At one point I passed a dozen or so soldiers in full battle dress who gave words of encouragement.  I did not know what they were doing out there, but it was not to take a pleasant stroll in the park.

By now the sun was setting and evening was fast approaching, and my mood was changing; I was beginning to feel anxious.  And as we all know when it gets dark, there are things that go bump in the night.

From ghoulies and ghosties

And long-leggedy beasties

And things that go bump in the night,

Good Lord, deliver us!

 Night fell and there was oncoming traffic, sparse to be sure, but with headlights blinding.  Because of the shoulder’s unevenness I never left the road despite the traffic.  Once I stumbled on a reflector that marked the edge of the road, but luckily regained my balance…damn this darkness.

 Truth be told, I was scared.  I don't like being scared and I became angry at myself.  Three miles away there were a bunch of little boys and girls living in Mevo Dotan.  "What right did I have to be frightened or scared of the dark or anything else"?  But after all it was only a momentary lapse and I quickly got myself under control.

 Then,  just around the bend, looming up ahead on a rise was the Arab village of Imreihah.  All bets are off; the fear factor has kicked in.  And to top it off, the road begins to wind; the hills begin to climb, and let me tell you, those hills were a killer, and so was the heat.  I had not trained for hills; my breathing was ragged; I was thirsty my mouth was dry, and my thighs were screaming: "Shame on you, you idiot".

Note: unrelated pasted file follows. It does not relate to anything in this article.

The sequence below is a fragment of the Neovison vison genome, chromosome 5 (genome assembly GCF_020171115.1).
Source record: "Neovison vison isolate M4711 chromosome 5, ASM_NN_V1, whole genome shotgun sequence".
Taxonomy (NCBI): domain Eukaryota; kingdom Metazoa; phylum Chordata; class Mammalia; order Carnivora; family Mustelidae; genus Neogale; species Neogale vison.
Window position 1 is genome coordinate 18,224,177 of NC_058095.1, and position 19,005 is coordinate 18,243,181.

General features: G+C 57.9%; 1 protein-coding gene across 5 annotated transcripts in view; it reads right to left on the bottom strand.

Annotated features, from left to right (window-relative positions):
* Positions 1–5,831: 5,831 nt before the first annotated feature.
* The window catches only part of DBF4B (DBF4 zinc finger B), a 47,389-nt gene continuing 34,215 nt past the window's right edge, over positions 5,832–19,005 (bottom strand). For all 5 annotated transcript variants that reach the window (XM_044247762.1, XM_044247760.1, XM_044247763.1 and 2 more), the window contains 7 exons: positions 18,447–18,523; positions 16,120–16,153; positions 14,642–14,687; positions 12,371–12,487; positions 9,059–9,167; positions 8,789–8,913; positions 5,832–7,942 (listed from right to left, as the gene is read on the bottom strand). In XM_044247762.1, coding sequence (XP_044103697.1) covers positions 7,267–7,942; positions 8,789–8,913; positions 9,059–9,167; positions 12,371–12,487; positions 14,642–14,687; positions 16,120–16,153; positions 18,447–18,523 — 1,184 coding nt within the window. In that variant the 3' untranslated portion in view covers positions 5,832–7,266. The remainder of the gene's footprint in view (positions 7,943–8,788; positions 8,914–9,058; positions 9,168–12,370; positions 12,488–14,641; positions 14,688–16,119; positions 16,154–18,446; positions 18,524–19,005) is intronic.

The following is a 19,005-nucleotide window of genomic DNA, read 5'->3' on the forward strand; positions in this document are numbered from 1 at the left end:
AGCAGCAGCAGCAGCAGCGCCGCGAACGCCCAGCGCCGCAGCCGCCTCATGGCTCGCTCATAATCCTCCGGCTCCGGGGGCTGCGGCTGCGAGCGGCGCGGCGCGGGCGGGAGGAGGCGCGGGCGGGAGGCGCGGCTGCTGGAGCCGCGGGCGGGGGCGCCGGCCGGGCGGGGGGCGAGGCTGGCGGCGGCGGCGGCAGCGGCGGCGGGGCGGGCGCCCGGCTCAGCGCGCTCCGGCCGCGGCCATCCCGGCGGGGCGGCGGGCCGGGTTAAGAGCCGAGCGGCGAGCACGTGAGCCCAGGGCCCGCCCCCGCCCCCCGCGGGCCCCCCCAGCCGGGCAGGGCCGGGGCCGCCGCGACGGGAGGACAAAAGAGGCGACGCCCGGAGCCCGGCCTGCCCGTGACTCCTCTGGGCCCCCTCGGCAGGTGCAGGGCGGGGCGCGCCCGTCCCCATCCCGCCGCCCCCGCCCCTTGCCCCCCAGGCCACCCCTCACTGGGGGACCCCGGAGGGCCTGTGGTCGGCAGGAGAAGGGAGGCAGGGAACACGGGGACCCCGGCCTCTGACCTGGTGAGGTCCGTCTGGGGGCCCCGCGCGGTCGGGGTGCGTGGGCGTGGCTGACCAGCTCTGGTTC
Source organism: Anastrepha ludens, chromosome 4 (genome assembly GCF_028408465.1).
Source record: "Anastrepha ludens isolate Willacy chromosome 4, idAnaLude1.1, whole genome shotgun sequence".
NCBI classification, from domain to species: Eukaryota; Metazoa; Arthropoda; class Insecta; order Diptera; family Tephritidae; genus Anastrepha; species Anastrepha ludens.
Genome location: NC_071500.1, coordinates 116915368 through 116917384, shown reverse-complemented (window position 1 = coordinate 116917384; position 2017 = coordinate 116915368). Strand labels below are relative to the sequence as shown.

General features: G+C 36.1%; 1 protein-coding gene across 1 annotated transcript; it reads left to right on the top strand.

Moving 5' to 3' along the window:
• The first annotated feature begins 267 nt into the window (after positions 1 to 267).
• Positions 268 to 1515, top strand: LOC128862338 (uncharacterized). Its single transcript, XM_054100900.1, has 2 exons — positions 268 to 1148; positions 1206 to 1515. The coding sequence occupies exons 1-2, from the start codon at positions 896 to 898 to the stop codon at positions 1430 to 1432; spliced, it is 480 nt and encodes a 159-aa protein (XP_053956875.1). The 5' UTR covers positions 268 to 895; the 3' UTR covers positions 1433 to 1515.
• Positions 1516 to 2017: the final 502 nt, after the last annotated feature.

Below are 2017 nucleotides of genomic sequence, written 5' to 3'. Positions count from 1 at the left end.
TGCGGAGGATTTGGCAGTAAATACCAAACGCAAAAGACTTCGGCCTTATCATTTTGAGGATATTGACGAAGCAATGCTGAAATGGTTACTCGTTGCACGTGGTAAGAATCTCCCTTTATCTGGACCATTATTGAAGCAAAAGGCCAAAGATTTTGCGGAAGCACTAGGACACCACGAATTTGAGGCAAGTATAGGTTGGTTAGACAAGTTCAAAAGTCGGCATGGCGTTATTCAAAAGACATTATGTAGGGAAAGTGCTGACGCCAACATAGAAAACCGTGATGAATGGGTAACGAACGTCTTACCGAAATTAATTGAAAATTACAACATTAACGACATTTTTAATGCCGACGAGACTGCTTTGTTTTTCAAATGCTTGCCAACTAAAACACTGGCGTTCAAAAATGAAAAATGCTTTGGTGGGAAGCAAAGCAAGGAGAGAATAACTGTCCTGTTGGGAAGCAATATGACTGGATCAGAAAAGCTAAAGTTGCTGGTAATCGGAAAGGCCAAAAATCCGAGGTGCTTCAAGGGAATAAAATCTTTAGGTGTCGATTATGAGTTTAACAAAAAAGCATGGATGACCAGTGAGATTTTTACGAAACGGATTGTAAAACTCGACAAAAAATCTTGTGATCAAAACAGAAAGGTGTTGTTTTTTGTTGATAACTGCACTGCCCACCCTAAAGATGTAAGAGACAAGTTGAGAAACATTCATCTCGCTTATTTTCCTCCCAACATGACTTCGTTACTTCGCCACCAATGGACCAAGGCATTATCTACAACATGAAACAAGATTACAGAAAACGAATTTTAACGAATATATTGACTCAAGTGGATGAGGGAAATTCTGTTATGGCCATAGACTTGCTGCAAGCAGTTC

Imreihah may have been quaint; I could not see much in the dark. There were large homes with lots of columns and ornate roofs, looking very Middle Eastern.  Donkey droppings were prominent, and there were many people lounging on chairs and lining the road.  Kind of reminded me of hot summer days in Brooklyn where we would sit on the steps and watch the world go by.  In contrast to Mevo Dotan, there were no crowds of well-wishers urging us on.  I shouldn't say "us" because there was only me.  I considered singing "Hatikva", but not seriously; I could barely catch my breath.

 The sullen faces, wishing us gone, not happy to see the military escort, were not awe inspiring: "Screw you; I'm Jewish; this is my home", as I lumbered on.  The reaction of oncoming traffic had changed.  At Imreihah cars sporting distinctive Palestinian blue and white license plates pulled over and stopped, not because of me, but because of the firepower behind me.  I stayed on the narrow strip of road next to the shoulder and stared at the drivers who kept looking straight ahead, no eye contact from them.

The race concluded at Hermesh.  There was plenty of water, popsicles and apples.  On the train ride back to Nahariya, I got to thinking :  Maybe thirty seven hundred years ago, Jacob said to his son Joseph: "Moreover I have given to you…Shechem  (Nabulus) which I took out of the hand of the Amorite with my sword and with my bow" (Genesis 48:22).  That's the way it was; that's the way it is.  Things have not changed very much.